We also didn’t gain much from the back and forth, other than a new penis joke.

It also highlighted a growing trend among Cuomo staffers to add a dash of ridicule — which some in Albany will privately contend is far too personal — to Twitter responses.

“I’m appalled by what they do over Twitter,” said one long-time Albany communications hand. “It’s mean-spirited, it’s cavalier.”

But the back and forth appears to feed a larger outrage machine in which there is more noise than frequency.

The barbed tweets extend to other critics of the administration, including Fred Dicker, a columnist for The New York Post who has written unfavorably about the governor over the last several years.

Dicker, Azzopardi tweeted, wrote a “fact-devoid rant” that was “an especially bizarre trip through the Twilight Zone.”

Dicker in response sent another Tweet knocking the administration and linked to the column in question: “On public payroll,Gov. Cuomo’s mouthpiece engages in another ad hominem attack on journalist.”

Melissa DeRosa, the administration’s communications director responded: “who’s the journalist in this equation?”

Meanwhile, the press office is mixing it up with a digital army of Cuomo critics, some of whom appear to be one person, but with multiple accounts. The outrage is motivated by the Moreland Commission, the SAFE Act, the governor’s education policies or sometimes all of the above.

In another era, they would not have the forum of Twitter and could be dismissed as cranks and haters who have only the letters to the editor page as an outlet. But now those critics can engage directly with public officials — and reporters — via social media.

In one exchange, Azzopardi sarcastically noted how their “obsession seems totally healthy.”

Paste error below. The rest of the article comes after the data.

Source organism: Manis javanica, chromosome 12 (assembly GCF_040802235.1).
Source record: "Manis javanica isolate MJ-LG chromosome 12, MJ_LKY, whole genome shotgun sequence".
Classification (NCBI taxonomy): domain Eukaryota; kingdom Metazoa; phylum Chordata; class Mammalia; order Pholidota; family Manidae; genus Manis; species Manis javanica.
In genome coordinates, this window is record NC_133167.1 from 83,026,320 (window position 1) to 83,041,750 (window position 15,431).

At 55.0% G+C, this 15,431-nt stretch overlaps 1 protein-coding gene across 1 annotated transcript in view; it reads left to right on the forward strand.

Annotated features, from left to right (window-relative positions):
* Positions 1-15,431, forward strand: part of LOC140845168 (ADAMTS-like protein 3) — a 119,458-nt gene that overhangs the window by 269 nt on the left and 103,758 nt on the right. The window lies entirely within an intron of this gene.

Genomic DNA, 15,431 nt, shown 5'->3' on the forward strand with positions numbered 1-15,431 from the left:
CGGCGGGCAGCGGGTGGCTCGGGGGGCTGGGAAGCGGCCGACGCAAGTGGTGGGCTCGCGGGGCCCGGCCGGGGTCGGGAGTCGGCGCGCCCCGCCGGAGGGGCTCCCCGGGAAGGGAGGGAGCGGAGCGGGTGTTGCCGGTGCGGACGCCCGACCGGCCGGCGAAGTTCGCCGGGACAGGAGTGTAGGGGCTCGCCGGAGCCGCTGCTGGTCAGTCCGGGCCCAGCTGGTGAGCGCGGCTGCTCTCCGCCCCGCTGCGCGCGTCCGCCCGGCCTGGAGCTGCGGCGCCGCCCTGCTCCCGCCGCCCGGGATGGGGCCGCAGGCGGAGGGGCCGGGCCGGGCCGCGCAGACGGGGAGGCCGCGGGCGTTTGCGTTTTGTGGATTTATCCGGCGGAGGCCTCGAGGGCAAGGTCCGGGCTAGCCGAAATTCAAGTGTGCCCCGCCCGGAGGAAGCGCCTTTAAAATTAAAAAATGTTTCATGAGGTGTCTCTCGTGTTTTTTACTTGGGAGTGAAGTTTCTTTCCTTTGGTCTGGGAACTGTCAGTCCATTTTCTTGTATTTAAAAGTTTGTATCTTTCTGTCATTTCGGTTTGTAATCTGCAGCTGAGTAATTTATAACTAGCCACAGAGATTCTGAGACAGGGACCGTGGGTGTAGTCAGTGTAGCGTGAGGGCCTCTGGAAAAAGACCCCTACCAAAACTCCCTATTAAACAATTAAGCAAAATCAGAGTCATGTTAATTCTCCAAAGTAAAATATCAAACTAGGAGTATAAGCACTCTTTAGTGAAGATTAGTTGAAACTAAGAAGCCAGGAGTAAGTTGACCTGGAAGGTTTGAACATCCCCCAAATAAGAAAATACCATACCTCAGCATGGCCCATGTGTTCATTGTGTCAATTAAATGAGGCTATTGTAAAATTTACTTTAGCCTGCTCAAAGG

“The truly wonderful thing about Twitter is that every weirdo gets a forum,” he added later.

Assembly Republicans get into the mix, too.

Steve McLaughlin, a GOP lawmaker, is an avid Twitter user who mixes criticism of the governor with outrage knocked Democratic Committee spokesman Peter Kauffmann as a “hack” at the height of the campaign last year.

Kauffmann responded: “I think the Navy must have rejected @SteveMcNY. We only take real pilots and he really wanted to be one when he grows up.”

Outrage from McLaughlin ensued (to be fair, McLaughlin doesn’t need Twitter to make inflammatory and personal comments, including comparing Cuomo’s legislative strategy to fascist dictators, which he later apologized for).

Cuomo himself doesn’t appear to Tweet. But he does view everyone involved in the conversation — especially the press — as active participants, or even combatants, who influence dialogue and ultimately policy. The governor, known to throw sharp elbows, also takes a keen interest in shaping his own media and messaging strategy.

Social media and blogging — instant analysis in an impatient age — have led politicians and their teams to go around a fragmented and distracted press and appeal directly to voters and the public.

The question is how far this dialogue can and should be taken — and the power the image can project — is yet to be resolved.